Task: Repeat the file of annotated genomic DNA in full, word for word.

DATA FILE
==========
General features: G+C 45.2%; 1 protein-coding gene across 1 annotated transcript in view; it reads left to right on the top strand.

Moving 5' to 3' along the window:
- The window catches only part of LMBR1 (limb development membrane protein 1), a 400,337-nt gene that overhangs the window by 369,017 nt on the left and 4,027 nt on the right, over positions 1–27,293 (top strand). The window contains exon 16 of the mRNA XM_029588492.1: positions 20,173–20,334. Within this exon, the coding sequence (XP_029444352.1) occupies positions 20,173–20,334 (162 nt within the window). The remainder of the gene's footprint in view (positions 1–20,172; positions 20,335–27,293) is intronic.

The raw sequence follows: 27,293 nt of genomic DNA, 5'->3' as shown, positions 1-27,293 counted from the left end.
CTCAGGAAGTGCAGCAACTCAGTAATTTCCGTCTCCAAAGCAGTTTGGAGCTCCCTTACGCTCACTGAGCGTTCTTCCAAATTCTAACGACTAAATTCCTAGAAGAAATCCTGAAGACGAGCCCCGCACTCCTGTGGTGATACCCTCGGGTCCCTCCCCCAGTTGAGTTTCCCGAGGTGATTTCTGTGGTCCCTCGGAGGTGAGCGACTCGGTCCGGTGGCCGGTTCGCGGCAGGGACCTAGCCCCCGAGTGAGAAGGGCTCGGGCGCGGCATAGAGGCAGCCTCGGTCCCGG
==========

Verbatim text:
General features: G+C 45.2%; 1 protein-coding gene across 1 annotated transcript in view; it reads left to right on the top strand.

Moving 5' to 3' along the window:
- The window catches only part of LMBR1 (limb development membrane protein 1), a 400,337-nt gene that overhangs the window by 369,017 nt on the left and 4,027 nt on the right, over positions 1–27,293 (top strand). The window contains exon 16 of the mRNA XM_029588492.1: positions 20,173–20,334. Within this exon, the coding sequence (XP_029444352.1) occupies positions 20,173–20,334 (162 nt within the window). The remainder of the gene's footprint in view (positions 1–20,172; positions 20,335–27,293) is intronic.

The raw sequence follows: 27,293 nt of genomic DNA, 5'->3' as shown, positions 1-27,293 counted from the left end.
CTCAGGAAGTGCAGCAACTCAGTAATTTCCGTCTCCAAAGCAGTTTGGAGCTCCCTTACGCTCACTGAGCGTTCTTCCAAATTCTAACGACTAAATTCCTAGAAGAAATCCTGAAGACGAGCCCCGCACTCCTGTGGTGATACCCTCGGGTCCCTCCCCCAGTTGAGTTTCCCGAGGTGATTTCTGTGGTCCCTCGGAGGTGAGCGACTCGGTCCGGTGGCCGGTTCGCGGCAGGGACCTAGCCCCCGAGTGAGAAGGGCTCGGGCGCGGCATAGAGGCAGCCTCGGTCCCGG